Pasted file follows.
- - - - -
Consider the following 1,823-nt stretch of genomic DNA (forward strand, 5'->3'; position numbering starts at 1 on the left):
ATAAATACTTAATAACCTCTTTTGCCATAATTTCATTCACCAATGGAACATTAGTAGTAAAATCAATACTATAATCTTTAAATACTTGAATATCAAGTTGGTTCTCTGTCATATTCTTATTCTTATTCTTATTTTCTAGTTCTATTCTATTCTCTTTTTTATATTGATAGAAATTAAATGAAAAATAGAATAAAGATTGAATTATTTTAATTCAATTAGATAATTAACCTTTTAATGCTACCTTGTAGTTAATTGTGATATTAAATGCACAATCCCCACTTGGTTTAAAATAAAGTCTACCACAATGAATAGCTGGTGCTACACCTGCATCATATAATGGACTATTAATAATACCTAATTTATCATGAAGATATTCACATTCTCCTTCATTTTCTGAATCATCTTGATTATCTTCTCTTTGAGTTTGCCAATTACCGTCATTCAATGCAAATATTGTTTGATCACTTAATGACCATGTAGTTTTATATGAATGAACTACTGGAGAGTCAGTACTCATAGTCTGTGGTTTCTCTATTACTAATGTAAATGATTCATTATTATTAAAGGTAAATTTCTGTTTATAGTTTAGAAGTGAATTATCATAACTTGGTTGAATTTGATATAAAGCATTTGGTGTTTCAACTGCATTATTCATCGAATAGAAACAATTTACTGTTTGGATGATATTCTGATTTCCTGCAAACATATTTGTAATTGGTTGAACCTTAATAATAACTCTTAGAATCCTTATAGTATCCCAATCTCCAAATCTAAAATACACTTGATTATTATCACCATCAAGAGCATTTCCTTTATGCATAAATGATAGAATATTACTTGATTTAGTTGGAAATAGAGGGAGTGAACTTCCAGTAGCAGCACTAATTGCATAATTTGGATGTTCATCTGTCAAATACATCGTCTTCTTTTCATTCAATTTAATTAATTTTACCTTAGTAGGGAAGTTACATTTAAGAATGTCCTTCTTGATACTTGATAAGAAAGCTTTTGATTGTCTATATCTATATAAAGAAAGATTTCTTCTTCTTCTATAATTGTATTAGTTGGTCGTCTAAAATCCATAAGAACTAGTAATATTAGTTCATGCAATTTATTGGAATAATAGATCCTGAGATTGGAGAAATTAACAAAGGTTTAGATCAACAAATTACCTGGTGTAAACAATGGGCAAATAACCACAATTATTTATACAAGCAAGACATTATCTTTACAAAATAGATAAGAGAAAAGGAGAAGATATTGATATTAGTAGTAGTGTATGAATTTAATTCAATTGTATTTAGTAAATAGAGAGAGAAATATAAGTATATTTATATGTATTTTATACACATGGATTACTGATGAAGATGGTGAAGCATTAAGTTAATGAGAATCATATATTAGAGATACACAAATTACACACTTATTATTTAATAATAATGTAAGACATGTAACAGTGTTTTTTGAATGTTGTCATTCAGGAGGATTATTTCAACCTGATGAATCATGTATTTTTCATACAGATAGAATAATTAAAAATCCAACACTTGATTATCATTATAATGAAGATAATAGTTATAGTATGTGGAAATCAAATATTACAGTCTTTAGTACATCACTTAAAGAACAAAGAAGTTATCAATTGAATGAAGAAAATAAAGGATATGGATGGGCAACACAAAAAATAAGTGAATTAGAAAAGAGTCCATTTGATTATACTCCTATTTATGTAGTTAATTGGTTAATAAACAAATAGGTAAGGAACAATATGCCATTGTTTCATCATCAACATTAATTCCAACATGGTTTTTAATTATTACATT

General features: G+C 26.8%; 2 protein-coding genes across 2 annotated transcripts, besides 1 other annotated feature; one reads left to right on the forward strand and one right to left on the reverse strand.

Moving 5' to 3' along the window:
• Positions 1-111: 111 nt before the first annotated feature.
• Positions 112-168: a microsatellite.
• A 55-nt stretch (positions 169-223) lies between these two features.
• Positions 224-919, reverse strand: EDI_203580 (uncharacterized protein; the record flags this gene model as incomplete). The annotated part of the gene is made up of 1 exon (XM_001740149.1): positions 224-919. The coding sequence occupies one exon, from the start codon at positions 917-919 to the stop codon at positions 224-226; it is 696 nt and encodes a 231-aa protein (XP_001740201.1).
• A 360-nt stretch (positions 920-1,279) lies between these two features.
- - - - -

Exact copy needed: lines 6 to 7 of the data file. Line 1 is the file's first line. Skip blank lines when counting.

• Positions 112-168: a microsatellite.
• A 55-nt stretch (positions 169-223) lies between these two features.